7. You shall not take the name of the LORD your God in vain, for the LORD will not hold him guiltless who takes His name in vain (Exodus 20:7, HBFV, which is similar to the KJV, NKJV and other translations)
7 You shall not misuse the name of the LORD your God, for the LORD will not hold anyone guiltless . . . (NIV, which is similar to the HCSB, CEV, NLT and other translations)
The spiritual intent of this commandment is repeated in the New Testament in Jesus' model prayer.
|9. Therefore, you are to pray after this manner: 'Our Father Who is in heaven (reiterating the first commandment of who is the ONLY true Deity worthy of worship), hallowed be Your name (Matthew 6:9, HBFV)|
An obvious, standard way this commandment is violated is to refer to God unnecessarily, or misuse a reference to him, such as when swearing and cursing. One of the subtle ways, however, this command can be broken is with euphemisms. A euphemism is a mild, seemingly harmless word or phrase used in place of a more direct or harsh term.
For example, the word "jeez," created in America during the 1920's (dictionary.com), is a euphemistic way of referring to Jesus. "Cripes," "jeepers," "criminy" and other words are also used as a reference to Christ. The words "Gosh," "Golly" and others, which many people (and even cartoons) use is a euphemistic way of referencing God.
The problem with these euphemisms is that they are directly tied to referencing the Creator of the universe who wrote the commandments with his finger (Exodus 31:18). The spirit of the law is that we should not reference, lightly or carelessly, the Eternal in our daily lives.
This is not to say all euphemisms are bad, as Scripture uses them from time to time. When the KJV Bible states that Adam "knew" his wife Eve and bore Cain (Genesis 4:1) it is clearly referring to them having sex. The phrases "slept with his fathers" (1Kings 11:21, 14:20, etc.) or "fallen asleep in Jesus" (1Thessalonians 4:14) both are euphemisms for those who died.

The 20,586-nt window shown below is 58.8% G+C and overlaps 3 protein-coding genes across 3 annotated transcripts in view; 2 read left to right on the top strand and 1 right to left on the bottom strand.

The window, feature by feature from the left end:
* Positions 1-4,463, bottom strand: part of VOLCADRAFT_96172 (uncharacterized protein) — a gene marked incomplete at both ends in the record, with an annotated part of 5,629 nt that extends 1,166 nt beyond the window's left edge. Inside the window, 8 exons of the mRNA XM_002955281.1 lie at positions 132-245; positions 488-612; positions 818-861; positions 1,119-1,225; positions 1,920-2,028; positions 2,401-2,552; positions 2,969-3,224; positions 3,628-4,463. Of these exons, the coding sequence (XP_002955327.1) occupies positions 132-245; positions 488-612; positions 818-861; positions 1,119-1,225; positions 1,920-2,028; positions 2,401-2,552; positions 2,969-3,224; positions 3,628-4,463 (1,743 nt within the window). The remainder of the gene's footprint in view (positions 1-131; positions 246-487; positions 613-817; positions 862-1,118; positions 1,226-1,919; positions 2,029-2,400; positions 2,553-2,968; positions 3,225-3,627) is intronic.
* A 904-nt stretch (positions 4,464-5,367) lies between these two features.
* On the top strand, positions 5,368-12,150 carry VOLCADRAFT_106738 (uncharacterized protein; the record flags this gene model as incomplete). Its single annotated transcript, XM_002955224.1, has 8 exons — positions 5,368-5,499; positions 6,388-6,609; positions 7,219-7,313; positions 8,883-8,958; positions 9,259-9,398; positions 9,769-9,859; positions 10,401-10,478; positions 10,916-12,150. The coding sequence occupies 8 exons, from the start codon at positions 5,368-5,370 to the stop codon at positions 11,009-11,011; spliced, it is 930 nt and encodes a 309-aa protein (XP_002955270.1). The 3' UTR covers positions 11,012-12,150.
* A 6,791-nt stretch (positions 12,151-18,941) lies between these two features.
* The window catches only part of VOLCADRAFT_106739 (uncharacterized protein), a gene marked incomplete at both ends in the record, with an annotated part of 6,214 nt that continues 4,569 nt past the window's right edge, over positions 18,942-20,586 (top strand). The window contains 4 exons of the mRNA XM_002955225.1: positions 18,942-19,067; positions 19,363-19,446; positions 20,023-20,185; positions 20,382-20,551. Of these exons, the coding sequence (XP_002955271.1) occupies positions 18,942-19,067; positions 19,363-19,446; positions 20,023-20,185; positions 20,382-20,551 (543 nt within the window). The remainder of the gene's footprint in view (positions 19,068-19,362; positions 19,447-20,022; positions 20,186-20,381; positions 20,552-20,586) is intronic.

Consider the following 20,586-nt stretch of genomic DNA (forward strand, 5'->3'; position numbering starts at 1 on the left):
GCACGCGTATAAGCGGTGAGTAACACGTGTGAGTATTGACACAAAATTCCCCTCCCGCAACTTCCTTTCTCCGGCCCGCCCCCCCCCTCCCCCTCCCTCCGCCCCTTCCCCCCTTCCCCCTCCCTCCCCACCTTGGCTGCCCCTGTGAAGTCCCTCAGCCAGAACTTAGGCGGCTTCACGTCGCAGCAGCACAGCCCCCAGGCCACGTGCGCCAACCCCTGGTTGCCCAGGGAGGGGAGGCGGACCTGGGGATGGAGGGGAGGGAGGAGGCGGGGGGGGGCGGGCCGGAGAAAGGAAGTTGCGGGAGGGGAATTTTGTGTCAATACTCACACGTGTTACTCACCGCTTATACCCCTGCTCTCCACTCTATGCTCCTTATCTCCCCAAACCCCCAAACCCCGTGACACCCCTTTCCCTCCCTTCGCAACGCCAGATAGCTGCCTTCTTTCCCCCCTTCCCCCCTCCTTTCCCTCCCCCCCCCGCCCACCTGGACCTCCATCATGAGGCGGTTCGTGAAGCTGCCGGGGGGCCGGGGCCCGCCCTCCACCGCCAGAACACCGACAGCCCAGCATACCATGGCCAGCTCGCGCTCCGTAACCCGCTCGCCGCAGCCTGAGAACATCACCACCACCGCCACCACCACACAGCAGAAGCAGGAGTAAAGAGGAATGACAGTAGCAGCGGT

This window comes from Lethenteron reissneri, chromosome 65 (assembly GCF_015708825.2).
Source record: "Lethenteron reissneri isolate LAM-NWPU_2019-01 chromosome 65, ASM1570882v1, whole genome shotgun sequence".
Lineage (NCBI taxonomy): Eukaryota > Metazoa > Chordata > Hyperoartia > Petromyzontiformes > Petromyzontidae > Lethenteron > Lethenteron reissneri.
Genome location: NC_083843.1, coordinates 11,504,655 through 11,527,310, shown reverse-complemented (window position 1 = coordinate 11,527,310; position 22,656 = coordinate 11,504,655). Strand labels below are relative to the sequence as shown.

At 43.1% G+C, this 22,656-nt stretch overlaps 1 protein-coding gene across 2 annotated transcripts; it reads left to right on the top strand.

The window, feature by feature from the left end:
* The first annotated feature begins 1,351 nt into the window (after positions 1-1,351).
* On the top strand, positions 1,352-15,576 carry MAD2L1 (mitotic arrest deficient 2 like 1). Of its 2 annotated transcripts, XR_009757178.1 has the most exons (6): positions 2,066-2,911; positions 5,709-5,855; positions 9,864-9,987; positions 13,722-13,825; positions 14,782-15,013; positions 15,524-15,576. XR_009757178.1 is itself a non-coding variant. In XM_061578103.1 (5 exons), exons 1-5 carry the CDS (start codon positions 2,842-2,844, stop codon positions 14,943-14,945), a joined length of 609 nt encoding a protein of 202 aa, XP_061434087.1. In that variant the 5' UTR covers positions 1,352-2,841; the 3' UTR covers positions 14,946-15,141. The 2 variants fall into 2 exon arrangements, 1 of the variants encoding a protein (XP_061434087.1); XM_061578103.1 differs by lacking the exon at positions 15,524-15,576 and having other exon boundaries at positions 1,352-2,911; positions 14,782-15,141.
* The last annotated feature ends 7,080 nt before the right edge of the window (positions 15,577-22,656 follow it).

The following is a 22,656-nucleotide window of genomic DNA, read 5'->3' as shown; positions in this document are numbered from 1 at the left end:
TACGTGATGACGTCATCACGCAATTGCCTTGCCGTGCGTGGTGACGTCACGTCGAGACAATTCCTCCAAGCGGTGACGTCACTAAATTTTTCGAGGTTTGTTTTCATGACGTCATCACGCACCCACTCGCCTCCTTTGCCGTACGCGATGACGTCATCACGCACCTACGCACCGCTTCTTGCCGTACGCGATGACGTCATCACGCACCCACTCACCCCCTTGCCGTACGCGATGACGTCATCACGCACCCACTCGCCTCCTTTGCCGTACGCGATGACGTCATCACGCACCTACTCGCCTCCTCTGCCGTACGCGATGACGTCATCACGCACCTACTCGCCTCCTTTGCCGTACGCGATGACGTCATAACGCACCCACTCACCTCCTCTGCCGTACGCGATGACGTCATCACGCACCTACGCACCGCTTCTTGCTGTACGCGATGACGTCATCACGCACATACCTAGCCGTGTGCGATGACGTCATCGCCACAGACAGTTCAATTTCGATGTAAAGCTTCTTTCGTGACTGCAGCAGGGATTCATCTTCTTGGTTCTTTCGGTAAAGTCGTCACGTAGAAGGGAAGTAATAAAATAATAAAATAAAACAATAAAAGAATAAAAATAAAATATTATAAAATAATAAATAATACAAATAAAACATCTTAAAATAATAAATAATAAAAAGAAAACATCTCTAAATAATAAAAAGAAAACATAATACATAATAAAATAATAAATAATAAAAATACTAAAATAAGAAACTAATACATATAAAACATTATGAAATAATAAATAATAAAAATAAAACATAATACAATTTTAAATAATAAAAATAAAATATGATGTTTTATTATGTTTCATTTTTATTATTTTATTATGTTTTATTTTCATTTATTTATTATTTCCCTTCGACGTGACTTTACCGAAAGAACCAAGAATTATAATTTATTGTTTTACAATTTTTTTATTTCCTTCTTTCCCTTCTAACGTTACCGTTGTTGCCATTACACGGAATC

In the Sermon on the Mount, Jesus Himself went so far as to say people should not swear at all, which obviously includes all mentions of him when swearing (Matthew 5:34 - 37). The Apostle Paul further expanded the principle concerning how Christians are to communicate when he told the Ephesian church the following.
1. Therefore, be imitators of God, as beloved children . . . 3. But fornication and all uncleanness or covetousness, do not permit it even to be named among you, as is fitting for saints; 4. Nor filthiness, nor foolish talking or jesting, which are not becoming; but instead, thanksgiving (Ephesians 5:1, 3 - 4, HBFV).
Why is the Eternal so strict regarding when and how people refer to Him? His name is more than the noise we make when speaking it (in whatever language) or the particular squiggle we write on a piece of paper to refer to him. It stands for His power, authority, and perfect character. He warns His people to not live a wrong way of life while invoking Him (Isaiah 48:1 - 2).
When believers violate His laws so routinely or in such a big way that it brings disrepute upon him, they are also causing the Third Commandment to be broken in spirit. They are encouraging others (i.e., unbelievers) to take God's name in vain because of their own bad behavior. A striking Biblical example of this occurred after King David committed adultery with Bathsheba and had her husband killed in battle in order to come up his affair after she became pregnant. The prophet Nathan told him the following when confronting him regarding his sins.
". . . because by this deed you have given great occasion to the enemies of the Lord to blaspheme . . ." (2Samuel 12:14, HBFV)
Clearly, the spiritual intent of the Third Commandment forbids more than not using the words "God" or "Jesus" in profanity or in cursing someone or something. Taking either name in vain means using references to the Father or our Savior with evil or deceptive intent. It means not giving them the proper and reverent use taught in the Bible.